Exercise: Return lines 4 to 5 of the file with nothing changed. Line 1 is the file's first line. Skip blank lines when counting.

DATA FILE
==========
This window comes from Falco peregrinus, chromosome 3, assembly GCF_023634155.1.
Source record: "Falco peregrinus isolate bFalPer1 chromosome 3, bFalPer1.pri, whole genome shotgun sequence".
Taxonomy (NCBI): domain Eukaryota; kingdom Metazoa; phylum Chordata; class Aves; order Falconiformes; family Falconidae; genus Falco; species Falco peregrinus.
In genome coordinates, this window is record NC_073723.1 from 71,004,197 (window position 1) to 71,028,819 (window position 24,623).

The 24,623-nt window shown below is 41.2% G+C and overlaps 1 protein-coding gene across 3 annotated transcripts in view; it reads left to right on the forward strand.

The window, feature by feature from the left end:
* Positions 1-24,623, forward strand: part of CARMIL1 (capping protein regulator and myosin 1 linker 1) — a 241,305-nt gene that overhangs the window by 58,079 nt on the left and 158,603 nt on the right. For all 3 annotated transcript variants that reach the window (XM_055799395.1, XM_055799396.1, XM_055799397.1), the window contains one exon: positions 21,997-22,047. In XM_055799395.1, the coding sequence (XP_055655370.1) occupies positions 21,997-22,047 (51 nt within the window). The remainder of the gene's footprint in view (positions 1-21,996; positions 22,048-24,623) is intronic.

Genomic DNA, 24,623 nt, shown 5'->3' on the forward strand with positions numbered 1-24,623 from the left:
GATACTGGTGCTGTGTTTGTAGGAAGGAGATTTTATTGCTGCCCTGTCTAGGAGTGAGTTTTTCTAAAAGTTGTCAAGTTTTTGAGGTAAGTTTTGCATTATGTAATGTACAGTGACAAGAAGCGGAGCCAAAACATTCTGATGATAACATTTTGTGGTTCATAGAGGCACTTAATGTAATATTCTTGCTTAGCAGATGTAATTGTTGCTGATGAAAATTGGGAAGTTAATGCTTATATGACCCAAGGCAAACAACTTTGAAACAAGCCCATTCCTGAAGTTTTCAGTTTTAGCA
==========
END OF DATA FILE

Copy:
In genome coordinates, this window is record NC_073723.1 from 71,004,197 (window position 1) to 71,028,819 (window position 24,623).

The 24,623-nt window shown below is 41.2% G+C and overlaps 1 protein-coding gene across 3 annotated transcripts in view; it reads left to right on the forward strand.